[syn: maimed, mutilated]
The Collaborative International Dictionary of English v.0.48:
Maim \Maim\ (m[=a]m), v. t. [imp. & p. p. Maimed (m[=a]md);p.
pr. & vb. n. Maiming.] [OE. maimen, OF. mahaignier,
mehaignier, meshaignier, cf. It. magagnare, LL. mahemiare,
mahennare; perh. of Celtic origin; cf. Armor. mac'ha[~n]a to
mutilate, m[=a]c'ha to crowd, press; or cf. OHG. mang[=o]n to
lack, perh. akin to E. mangle to lacerate. Cf. Mayhem.]
1. To deprive of the use of a limb, so as to render a person
in fighting less able either to defend himself or to annoy
By the ancient law of England he that maimed any man
whereby he lost any part of his body, was sentenced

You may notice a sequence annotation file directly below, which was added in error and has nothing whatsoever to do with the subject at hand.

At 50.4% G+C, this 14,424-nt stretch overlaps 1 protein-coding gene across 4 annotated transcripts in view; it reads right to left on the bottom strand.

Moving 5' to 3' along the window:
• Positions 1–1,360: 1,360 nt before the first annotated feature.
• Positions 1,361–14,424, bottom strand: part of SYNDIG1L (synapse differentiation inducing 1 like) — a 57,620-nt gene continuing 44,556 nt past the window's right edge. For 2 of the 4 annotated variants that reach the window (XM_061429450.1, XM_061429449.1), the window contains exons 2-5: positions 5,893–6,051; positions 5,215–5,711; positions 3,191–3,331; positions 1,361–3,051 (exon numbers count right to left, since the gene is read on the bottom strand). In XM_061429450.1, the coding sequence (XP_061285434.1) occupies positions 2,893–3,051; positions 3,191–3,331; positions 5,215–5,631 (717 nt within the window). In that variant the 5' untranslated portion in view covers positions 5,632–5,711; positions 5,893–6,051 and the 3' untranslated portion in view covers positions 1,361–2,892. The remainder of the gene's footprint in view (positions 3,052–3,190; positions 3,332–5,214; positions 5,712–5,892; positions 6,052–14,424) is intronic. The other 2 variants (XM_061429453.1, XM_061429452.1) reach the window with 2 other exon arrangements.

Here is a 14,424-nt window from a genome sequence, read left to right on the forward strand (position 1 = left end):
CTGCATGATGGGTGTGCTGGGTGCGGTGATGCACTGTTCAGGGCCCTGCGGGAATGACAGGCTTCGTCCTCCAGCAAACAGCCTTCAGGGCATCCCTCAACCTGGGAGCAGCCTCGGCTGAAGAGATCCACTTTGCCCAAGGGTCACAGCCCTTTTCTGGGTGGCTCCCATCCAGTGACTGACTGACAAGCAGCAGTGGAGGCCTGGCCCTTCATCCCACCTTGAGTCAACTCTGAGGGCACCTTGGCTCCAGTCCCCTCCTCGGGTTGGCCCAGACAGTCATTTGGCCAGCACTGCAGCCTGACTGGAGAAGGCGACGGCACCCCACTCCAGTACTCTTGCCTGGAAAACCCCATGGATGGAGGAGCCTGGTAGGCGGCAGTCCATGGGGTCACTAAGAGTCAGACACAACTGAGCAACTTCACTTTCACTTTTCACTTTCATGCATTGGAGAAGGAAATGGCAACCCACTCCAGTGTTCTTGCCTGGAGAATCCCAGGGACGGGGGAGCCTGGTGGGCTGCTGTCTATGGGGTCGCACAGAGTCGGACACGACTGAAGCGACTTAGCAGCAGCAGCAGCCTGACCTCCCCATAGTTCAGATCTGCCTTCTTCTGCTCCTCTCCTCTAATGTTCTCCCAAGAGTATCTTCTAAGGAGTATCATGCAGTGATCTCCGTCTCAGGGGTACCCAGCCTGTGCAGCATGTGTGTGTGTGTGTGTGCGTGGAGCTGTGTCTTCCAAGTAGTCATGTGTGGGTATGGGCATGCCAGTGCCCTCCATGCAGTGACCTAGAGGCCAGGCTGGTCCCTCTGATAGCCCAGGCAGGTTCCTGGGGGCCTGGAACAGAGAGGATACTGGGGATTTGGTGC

to lose the like part. --Blackstone.
2. To mutilate; to cripple; to injure; to disable; to impair.
My late maimed limbs lack wonted might. --Spenser.
You maimed the jurisdiction of all bishops. --Shak.
Syn: To mutilate; mangle; cripple.
WordNet (r) 3.0 (2006):
adj 1: having a part of the body crippled or disabled [syn:
n 1: people who are wounded; "they had to leave the wounded
where they fell" [syn: wounded, maimed]